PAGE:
Here’s When You Can Stop Fertilizing Your Roses

Here's When You Can Stop Fertilizing Your Roses

Here’s When You Can Stop Fertilizing Your Roses

Vitalii Marchenko/Getty Images

For most varieties of roses, fertilizing them throughout the growing season, generally once a month to once every six weeks, is ideal. This helps to encourage beautiful, bountiful rose blooms throughout the season. However, you’ll want to stop fertilizing them about six weeks prior to the first frost in your area. By reducing fertilizing at that point, you’ll give the roses the ability to stop putting effort toward new blooms while still working to harden the latest growth to prepare for the winter months.

By limiting fertilizing in the month leading up to the winter season, you give the roses the ability to avoid damage from the first frost. Without that damage, the roses can enter the dormant period in better health and, in most situations, may come back in the spring healthier with less of a recovery period. In the northern portion of the United States, aim for the last feeding for your roses to happen around late August or early September. If you’re in a warmer Southern climate, you can feed roses well into October and continue that luscious bloom a bit longer.

Many rose varieties are highly fertilizer-friendly, meaning they bloom much better when they’re fed on a routine basis. Many factors contribute to when and what to fertilize with, especially for that last feeding, but what’s most important is to ensure you feed roses what they need to do well for years to come. There are a few things to know about supporting your roses in your garden as they enter into the cold season.

How to know your roses need fertilizing

Rose bush with some damage


Typical roses benefit from routine fertilizing throughout the growing season from early spring until the middle of summer. However, you should also consider feeding your roses, especially at the end of this period, if you see any signs that they may be struggling. If the rose blooms are small, the leaves are yellowed or spotted, the stems are thin and appear weak, or the buds don’t open at all, these are all indications the rose isn’t getting enough of the nutrients it needs to do well long term. Also note that if the plant hasn’t been growing well all season or hasn’t bloomed often, that’s a sign the plant needs a bit of help as well.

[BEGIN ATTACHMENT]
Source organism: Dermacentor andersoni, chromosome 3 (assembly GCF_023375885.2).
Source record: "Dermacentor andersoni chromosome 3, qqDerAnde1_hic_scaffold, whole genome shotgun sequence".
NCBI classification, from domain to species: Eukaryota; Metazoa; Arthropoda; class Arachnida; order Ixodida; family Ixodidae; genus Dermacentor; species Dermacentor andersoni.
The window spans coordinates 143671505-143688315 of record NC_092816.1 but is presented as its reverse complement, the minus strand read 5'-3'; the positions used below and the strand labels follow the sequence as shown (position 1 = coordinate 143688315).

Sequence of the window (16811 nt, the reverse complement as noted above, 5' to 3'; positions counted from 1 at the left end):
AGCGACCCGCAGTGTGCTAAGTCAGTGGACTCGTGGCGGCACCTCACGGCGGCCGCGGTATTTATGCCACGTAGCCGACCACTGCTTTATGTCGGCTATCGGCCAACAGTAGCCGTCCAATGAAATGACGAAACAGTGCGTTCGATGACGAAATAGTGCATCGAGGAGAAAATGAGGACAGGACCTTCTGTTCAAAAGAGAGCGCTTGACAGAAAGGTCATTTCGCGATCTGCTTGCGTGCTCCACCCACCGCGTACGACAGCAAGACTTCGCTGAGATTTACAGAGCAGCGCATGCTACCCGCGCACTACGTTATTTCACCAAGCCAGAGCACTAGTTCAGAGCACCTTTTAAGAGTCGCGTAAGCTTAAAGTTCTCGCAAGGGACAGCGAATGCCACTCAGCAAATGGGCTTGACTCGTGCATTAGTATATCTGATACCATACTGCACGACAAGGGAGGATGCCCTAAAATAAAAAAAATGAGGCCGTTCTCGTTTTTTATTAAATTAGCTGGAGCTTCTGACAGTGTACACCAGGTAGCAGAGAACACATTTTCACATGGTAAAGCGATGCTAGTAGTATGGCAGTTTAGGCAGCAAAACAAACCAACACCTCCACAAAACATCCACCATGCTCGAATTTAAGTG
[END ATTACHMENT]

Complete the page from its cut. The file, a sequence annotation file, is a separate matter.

A weak rose like this, heading into the cold season, may struggle even more so in the spring months. However, by improving the soil quality now and providing for summertime feeding, you can give them some ability to harden before the cold weather strikes.

This is also a good time to improve the soil consistency by adding more organic material and mulch, which will also help to protect the roses during the winter months. If you spot any signs of pests on your roses, tackle those now as well. This can again help the rose to focus on hardening and strengthening before it becomes dormant for the winter months. The bottom line here is that you need to feed your roses enough to prepare them for winter, but once you reach about six weeks out from the frost date, you should hold back.

How to fertilize roses properly in the fall

Fertilizing rose bushes in fall

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With one last shot before the winter months stop all growth for your roses, take a bit of extra time to give your plants exactly what they need. These garden care tips can help with that. Keep in mind that too much nutrition isn’t a good thing either!

Start with compost, including raked leaves and old vegetable and fruit peels. This will help to boost the quality of the soil itself. You can also use any other type of organic fertilizing material on most roses, including bone meal, manure, and alfalfa. Some of the best types of organic fertilizers to provide at this time of the year include fish fertilizer and other plant-based products. Fish-based fertilizers are perfect for supplementing rose nutrition at the end of the year organically.

If your roses have done well throughout the year, and you want to purchase a pre-made rose fertilizer, look for one that doesn’t contain nitrogen. Nitrogen is the first number listed on the three-number string depicting the nutrients included in the fertilizer (with the other two being phosphorus and potassium, or N-P-K). The limited nitrogen content will encourage the roots to grow and strengthen during the last few weeks, and it also helps to encourage the overall strengthening of the plant. As a result, your rose plants are likely to do better throughout even the harshest of weather.

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Dr Heidi Parkes

By Dr Heidi Parkes

Senior Information Extension Officer QLD Dept of Agriculture & Fisheries.